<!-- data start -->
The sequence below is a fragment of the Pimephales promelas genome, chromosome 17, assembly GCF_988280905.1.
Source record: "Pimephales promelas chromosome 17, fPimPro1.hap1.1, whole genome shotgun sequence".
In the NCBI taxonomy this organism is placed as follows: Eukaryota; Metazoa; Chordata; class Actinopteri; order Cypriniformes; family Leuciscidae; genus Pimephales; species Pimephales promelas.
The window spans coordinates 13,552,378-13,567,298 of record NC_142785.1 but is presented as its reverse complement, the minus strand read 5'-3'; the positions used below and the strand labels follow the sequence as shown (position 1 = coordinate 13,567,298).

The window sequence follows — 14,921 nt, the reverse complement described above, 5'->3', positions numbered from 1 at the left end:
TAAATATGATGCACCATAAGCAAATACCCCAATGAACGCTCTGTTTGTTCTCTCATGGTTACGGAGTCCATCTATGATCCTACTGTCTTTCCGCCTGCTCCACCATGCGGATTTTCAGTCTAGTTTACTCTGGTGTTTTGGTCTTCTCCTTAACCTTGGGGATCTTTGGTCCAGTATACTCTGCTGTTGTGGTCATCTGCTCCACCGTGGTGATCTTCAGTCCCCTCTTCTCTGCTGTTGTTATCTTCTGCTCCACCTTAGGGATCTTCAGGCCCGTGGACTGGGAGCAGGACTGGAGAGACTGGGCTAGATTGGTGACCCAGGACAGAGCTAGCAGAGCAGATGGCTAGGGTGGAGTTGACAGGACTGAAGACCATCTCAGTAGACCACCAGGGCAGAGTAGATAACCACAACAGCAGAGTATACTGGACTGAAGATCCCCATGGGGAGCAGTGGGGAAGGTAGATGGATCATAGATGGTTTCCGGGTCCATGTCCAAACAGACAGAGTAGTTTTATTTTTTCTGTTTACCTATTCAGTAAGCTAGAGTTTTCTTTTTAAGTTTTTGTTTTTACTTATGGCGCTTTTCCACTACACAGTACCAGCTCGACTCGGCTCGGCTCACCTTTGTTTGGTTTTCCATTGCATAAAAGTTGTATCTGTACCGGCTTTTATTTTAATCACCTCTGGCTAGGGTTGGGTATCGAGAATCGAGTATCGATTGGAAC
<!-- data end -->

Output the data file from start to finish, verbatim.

The sequence below is a fragment of the Pimephales promelas genome, chromosome 17, assembly GCF_988280905.1.
Source record: "Pimephales promelas chromosome 17, fPimPro1.hap1.1, whole genome shotgun sequence".
In the NCBI taxonomy this organism is placed as follows: Eukaryota; Metazoa; Chordata; class Actinopteri; order Cypriniformes; family Leuciscidae; genus Pimephales; species Pimephales promelas.
The window spans coordinates 13,552,378-13,567,298 of record NC_142785.1 but is presented as its reverse complement, the minus strand read 5'-3'; the positions used below and the strand labels follow the sequence as shown (position 1 = coordinate 13,567,298).

The window sequence follows — 14,921 nt, the reverse complement described above, 5'->3', positions numbered from 1 at the left end:
TAAATATGATGCACCATAAGCAAATACCCCAATGAACGCTCTGTTTGTTCTCTCATGGTTACGGAGTCCATCTATGATCCTACTGTCTTTCCGCCTGCTCCACCATGCGGATTTTCAGTCTAGTTTACTCTGGTGTTTTGGTCTTCTCCTTAACCTTGGGGATCTTTGGTCCAGTATACTCTGCTGTTGTGGTCATCTGCTCCACCGTGGTGATCTTCAGTCCCCTCTTCTCTGCTGTTGTTATCTTCTGCTCCACCTTAGGGATCTTCAGGCCCGTGGACTGGGAGCAGGACTGGAGAGACTGGGCTAGATTGGTGACCCAGGACAGAGCTAGCAGAGCAGATGGCTAGGGTGGAGTTGACAGGACTGAAGACCATCTCAGTAGACCACCAGGGCAGAGTAGATAACCACAACAGCAGAGTATACTGGACTGAAGATCCCCATGGGGAGCAGTGGGGAAGGTAGATGGATCATAGATGGTTTCCGGGTCCATGTCCAAACAGACAGAGTAGTTTTATTTTTTCTGTTTACCTATTCAGTAAGCTAGAGTTTTCTTTTTAAGTTTTTGTTTTTACTTATGGCGCTTTTCCACTACACAGTACCAGCTCGACTCGGCTCGGCTCACCTTTGTTTGGTTTTCCATTGCATAAAAGTTGTATCTGTACCGGCTTTTATTTTAATCACCTCTGGCTAGGGTTGGGTATCGAGAATCGAGTATCGATTGGAAC